29 February 2012

Hebron review complete #nlpoli

The review panel appointed by the offshore regulatory authority to review the Hebron development issued its report on Tuesday with a set of 64 recommendations attached.

Among them (bolding added):

  • Helicopter safety should be the top priority of the C-NLOBP. Guided by the rulings of the Transportation Safety Board of Canada, Transport Canada, the Federal Aviation Administration and the European Aviation Safety Agency, the C-NLOPB Chief Safety Officer must ensure that the Category A helicopters operating in the NL offshore comply with existing and revised regulations.
  • The derrick equipment set module should be constructed in the province. This is a $100 million project that can add considerably to the local benefits from the project. The government has agreed that the Proponent may build the utilities and process module (UPM), which constitutes two thirds of the topsides tonnage, outside the province. The Proponent should therefore make every effort to assure a facility is found to build the derrick equipment set locally and that local suppliers are trained and exposed to the UPM  requirements so that they have the skills for ongoing servicing and maintenance.
  • The Benefits Plan for Hebron needs a specific schedule of types and numbers of skilled labour required for construction. The Hebron Diversity Plan needs to set more aggressive targets over and above existing percentages already in the general workforce. Training the workforce, growing the apprenticeship program and reaching new levels of diversification for our province should be attainable outcomes of the Hebron Project.
  • Procurement information from the Hebron Proponents needs to be fully disclosed and continually updated. The prime contractors’ tender calling processes and the Proponents’ need for skilled labour should be more clearly articulated to the industry, labour, and government.  Benefits monitoring, labour preparedness and industry growth largely depend on lead time, planning and accurate information.
  • First consideration and fair market pricing should be specifically defined. Evidence before the Commission and in material associated with prior commissions and panels shows multiple interpretations of these terms. The proponent and the industry have very divergent  interpretations. The Accord Acts and the C-NLOPB Benefits Plan Guidelines and associated legal rulings have been carefully analyzed by the Commission. The C-NLOPB should revisit the history of the evolution of the interpretations and provide new guidance.
  • Model testing for new design characteristics of the proposed Hebron GBS needs to be completed prior to final sanction and rationalized against the same ocean weather parameters as installations currently in operation. The Grand Bank and the Continental shelf are subject to extreme conditions for waves, wind and ice. While advances in knowledge and engineering are important and new variables might be acceptably applied, historical evidence of successful and safe structures operating in extreme weather conditions provide an important standard for comparison.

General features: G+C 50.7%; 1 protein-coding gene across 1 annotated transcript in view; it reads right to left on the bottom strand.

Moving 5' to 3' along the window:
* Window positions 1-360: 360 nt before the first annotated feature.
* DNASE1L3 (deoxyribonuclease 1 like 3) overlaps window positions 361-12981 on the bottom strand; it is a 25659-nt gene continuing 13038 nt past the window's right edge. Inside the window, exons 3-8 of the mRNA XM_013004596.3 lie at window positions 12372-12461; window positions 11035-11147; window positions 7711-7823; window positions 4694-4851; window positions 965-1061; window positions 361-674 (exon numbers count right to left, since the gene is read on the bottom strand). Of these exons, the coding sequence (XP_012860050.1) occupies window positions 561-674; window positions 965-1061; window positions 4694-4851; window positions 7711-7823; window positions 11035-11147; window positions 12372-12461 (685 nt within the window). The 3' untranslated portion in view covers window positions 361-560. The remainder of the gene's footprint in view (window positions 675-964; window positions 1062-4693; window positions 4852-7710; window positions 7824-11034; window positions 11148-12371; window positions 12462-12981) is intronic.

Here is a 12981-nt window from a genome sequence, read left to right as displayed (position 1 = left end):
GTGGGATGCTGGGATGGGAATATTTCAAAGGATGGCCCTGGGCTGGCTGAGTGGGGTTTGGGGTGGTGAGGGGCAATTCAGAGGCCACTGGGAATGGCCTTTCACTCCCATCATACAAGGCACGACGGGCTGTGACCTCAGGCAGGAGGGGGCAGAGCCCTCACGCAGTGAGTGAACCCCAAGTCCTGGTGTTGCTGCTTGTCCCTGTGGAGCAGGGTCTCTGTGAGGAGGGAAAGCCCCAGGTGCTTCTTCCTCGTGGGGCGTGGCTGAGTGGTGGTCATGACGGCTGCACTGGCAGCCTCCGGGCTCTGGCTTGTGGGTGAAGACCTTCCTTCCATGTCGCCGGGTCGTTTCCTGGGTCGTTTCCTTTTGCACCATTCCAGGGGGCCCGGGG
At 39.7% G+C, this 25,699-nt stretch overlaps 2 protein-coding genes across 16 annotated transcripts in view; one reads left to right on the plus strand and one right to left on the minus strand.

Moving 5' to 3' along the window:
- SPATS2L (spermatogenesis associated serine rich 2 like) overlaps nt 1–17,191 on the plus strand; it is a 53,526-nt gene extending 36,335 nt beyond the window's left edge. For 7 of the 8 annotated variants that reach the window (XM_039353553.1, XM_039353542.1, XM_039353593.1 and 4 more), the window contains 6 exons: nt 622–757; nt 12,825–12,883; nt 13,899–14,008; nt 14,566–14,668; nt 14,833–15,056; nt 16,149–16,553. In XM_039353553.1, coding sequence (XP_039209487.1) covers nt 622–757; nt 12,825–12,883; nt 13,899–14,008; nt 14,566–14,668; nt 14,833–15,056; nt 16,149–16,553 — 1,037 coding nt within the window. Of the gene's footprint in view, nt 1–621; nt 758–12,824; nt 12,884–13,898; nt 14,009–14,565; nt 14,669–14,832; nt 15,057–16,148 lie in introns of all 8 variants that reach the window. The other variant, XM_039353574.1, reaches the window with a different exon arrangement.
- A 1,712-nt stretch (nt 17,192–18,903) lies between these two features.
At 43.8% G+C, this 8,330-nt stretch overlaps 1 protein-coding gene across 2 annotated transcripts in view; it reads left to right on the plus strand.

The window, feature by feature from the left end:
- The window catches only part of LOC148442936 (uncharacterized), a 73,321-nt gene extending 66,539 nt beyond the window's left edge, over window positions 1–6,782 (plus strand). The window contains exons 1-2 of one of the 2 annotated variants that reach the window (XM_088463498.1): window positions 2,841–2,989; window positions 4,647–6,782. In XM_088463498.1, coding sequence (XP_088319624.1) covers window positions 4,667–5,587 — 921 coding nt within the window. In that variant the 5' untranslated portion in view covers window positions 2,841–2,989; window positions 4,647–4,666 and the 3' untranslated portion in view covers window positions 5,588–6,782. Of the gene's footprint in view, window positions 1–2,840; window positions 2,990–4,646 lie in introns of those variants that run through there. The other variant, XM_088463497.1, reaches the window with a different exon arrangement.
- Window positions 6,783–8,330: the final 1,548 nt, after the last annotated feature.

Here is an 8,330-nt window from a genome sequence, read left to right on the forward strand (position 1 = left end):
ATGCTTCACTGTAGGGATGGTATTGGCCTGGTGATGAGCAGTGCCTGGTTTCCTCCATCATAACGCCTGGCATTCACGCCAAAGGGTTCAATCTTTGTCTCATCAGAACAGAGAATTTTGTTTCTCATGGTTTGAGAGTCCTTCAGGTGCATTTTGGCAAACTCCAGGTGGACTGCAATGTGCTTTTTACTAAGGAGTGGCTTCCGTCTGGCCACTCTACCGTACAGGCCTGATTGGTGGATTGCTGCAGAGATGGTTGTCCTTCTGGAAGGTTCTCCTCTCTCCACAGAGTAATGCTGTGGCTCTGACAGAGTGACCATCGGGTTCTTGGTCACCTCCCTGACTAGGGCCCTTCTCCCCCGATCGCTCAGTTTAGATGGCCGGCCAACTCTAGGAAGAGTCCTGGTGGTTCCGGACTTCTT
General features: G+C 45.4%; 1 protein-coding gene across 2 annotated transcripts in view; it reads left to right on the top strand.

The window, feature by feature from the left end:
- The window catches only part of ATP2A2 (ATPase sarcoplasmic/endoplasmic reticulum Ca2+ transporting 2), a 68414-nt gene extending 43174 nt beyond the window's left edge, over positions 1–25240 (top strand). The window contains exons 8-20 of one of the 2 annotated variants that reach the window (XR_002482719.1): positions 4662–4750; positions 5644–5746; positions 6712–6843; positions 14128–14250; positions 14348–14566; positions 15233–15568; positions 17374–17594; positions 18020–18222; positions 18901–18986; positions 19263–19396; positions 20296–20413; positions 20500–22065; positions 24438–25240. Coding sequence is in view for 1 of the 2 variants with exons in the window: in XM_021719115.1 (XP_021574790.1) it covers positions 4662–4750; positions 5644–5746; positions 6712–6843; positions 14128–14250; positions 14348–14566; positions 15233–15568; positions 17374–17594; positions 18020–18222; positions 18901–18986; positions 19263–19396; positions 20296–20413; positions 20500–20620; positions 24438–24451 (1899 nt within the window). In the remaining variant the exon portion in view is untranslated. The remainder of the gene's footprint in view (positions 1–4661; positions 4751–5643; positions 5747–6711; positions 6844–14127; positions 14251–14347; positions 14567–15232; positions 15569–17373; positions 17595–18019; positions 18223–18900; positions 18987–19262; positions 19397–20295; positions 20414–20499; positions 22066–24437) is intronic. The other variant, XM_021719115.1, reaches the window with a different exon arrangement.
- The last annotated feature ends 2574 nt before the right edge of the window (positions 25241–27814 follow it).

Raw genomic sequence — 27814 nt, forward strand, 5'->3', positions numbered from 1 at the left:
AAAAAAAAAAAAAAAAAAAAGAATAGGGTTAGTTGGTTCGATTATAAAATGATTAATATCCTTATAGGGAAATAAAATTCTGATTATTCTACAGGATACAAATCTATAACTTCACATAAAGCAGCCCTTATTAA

• Produced Water processing for the Hebron Project must conform to current international regulations to mitigate environmental risks. Produced Water associated with extracting and processing heavy oil, the type found in the Hebron project, is both greater in volume and impurities than the produced water associated with the sweet crude of other NL offshore projects.
  • The environmental questions surrounding sea bird mortality on the NL offshore should be the subject of a publicly transparent process leading to the undertaking of necessary research amongst the Canadian Wildlife Service, industry partners and the wider seabird research community. A review of the previous intervention by environmentalists has revealed that the same outstanding questions remain unanswered after twenty years of public
  • The Socio-Economic Impact Statement and Sustainability Report needs to be upgraded in content and upgraded in importance within the Development Plan Guidelines. There is a requirement for greater socio-economic research. Two very important issues, diversity and skills training, are important within the short- and medium-term labour shortage, but also must be considered in terms of long-term sustainability. The C-NLOPB should have dedicated socioeconomic expertise. When viewed in terms of cumulative effects, including those stemming from prosperity and population increase, this project and all those preceding it significantly impact communities in the eastern and Avalon regions of the province.
  • Research and Development/Education and Training Fund guidelines need to be more flexible to permit the approval of projects pertaining to the socioeconomic impacts of the project and considerations of sustainable development. At present, the guidelines are too influenced by pure or applied research that fails to recognize the research needed on socio-economic matters.
  •  The C-NLOPB Benefits Plan Guidelines need to be rewritten to be more specific, including templates to outline the precise types and formats of benefits information that must be provided by Proponents. In reviewing the previous three oil and gas developments, the Commission observed significant inconsistencies in presented material which made evaluation of benefits very difficult. This will provide more measurable objectives for monitoring by the C-NLOPB and, and, in the long term, allow for better comparisons between projects.

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